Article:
What's with the chip on your shoulder? You need to relax man. Shitting on cities that you know nothing about because people (who may or may not know anything about Detroit) are shitting on your city doesn't help you out. If you want to make money in finance, you need to start elsewhere. That's it. End of story. You're going to have a hard time progressing through the ranks at these firms unless you plan to spend your entire life at one place, make it to partner-level.

No one is criticizing you for your desire to stay in Detroit, it's really about your douchey attitude.

agree on some points. disagree on others.

#1) I don't care who you are, or where you're from...if you're an open-minded person that isn't terrified of poor black people and you give Detroit an actual shot (...you know, actually leave your hotel room, actually walk around a bit, meet some locals and see what the city has to offer) I can almost guarantee that you'll come back. Like I said, it's probably one of the (I can't say THE, because I haven't seen them all) most laid back cities in north america...and it's got one of the best art/music scenes in north america, especially for smart 20-somethings...who basically get to run the place bc all the vets are in the burbs. Then we've also got some of the nicest suburbs for families in the country, I think Bloomfield Hills is actually like the 4th richest city in America. I just get sick of morons who've never even been here (and walking through the airport/sitting in your hotel room doesn't qualify) talking sh!t about the city. I, on the other hand, have actually spent at least a couple of weeks in NY, CHI, BOS, SF, and I have good reasons for personally not liking them, while (at least somewhat) respectfully acknowledging that other people might be into that style. I LOVE DETROIT. I. LOVE. DETROIT. If one person's read this thread, and for the first time heard an actual account of what someone who knows the city thinks about it, then my rant isn't pointless. Maybe they'll have the balls to check it out for themselves and end up loving it. Whatever though. We don't want ignorant yuppie pussies here anyways. Enjoy NYC and the complete lack of negative aspects that one enjoys there.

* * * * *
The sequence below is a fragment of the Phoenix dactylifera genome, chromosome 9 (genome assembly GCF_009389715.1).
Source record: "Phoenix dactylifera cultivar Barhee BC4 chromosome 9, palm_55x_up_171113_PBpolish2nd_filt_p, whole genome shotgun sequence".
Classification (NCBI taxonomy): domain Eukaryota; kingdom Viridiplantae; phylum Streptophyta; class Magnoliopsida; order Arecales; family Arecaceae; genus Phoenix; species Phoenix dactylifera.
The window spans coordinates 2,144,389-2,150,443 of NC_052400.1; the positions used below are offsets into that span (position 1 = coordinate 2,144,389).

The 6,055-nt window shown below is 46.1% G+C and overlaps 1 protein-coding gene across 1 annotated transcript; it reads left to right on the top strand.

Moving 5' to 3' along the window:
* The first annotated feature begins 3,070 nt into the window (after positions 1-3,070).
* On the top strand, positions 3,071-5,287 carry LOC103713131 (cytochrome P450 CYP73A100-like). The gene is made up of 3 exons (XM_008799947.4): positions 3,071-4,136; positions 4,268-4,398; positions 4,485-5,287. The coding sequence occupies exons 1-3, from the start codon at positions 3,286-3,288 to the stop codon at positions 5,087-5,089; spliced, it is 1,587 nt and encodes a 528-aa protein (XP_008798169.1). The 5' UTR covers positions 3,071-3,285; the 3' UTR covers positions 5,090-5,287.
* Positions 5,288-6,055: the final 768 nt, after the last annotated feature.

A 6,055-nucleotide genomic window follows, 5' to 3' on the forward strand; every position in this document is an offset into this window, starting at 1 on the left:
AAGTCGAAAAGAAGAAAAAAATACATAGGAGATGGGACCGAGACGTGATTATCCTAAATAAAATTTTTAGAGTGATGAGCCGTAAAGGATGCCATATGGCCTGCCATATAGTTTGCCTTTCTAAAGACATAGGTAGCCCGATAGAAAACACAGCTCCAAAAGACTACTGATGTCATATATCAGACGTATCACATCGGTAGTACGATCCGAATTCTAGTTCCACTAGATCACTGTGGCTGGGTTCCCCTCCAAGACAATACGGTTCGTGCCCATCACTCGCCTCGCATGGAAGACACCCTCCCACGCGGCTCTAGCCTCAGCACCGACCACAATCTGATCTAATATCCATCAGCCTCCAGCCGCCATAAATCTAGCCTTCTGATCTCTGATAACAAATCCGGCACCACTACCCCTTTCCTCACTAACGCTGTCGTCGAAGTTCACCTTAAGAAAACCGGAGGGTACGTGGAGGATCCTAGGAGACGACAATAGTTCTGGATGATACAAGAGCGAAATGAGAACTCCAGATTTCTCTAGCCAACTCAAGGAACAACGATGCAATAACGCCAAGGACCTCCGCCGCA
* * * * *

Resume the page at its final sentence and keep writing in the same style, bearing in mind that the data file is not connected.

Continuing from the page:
Anyways, yeah, I know that I'll probably have to do at least a two-year stint in Chicago (ugh). But I'd be more than happy to find a good firm in Detroit and spend my entire career there.

In reply to happypantsmcgee
3/18/11
happypantsmcgee:

Fuck you Michigan state!!!

i'm going to the UofM, moron

In reply to Brady Hoke
3/18/11
Brady Hoke:
happypantsmcgee:

Fuck you Michigan state!!!

i'm going to the UofM, moron

I was at a bar watching the NCAA tournament (in which MSU lost further fucking my bracket) with people not beating off to pictures of Detroit...moron.

If I had asked people what they wanted, they would have said faster horses - Henry Ford

3/18/11

what exactly do you mean by "with"

3/18/11

Hey Brady Hoke, can I get an opinion on the city of Detriot? I've heard it's absolutely terrible, true?

In reply to JeffSkilling
3/18/11
JeffSkilling:

Hey Brady Hoke, can I get an opinion on the city of Detriot? I've heard it's absolutely terrible, true?

yup, stay where you are.

3/18/11

Most of the talent's leaving the state, so it should be easier to rise to the top quicker at least
-half kidding... also half serious

In reply to Nouveau Richie
3/18/11
Nouveau Richie:

Brady, you need a major attitude adjustment. For someone claiming to come from the most chill city in North America, you sure come off as pretty fucking un-chill.

If you look back and read this whole thread, you'll see that the majority of posts not made by you have been people giving you candid and realistic advice about opportunities in Detroit. Despite that, you belittle our cities for stupid, subjective measures like the people being "ugly" and not as "tough."

I think my favorite part of this thread so far is when you claimed other cities were "all style, no substance" without seeing how absurdly ironic your comment was. The bottom line is that we would never have to post a thread asking where the "high paying" jobs in New York or San Francisco are.

1) thanks for the recap, doctor. i've thanked the people that have helped. i've given the morons talking shit about a place they've never been to a piece of my mind as well (this is the last time i'll apologize for - or even address - hurting your delicate feelings with some objective truth about the lifestyles a lot of you live).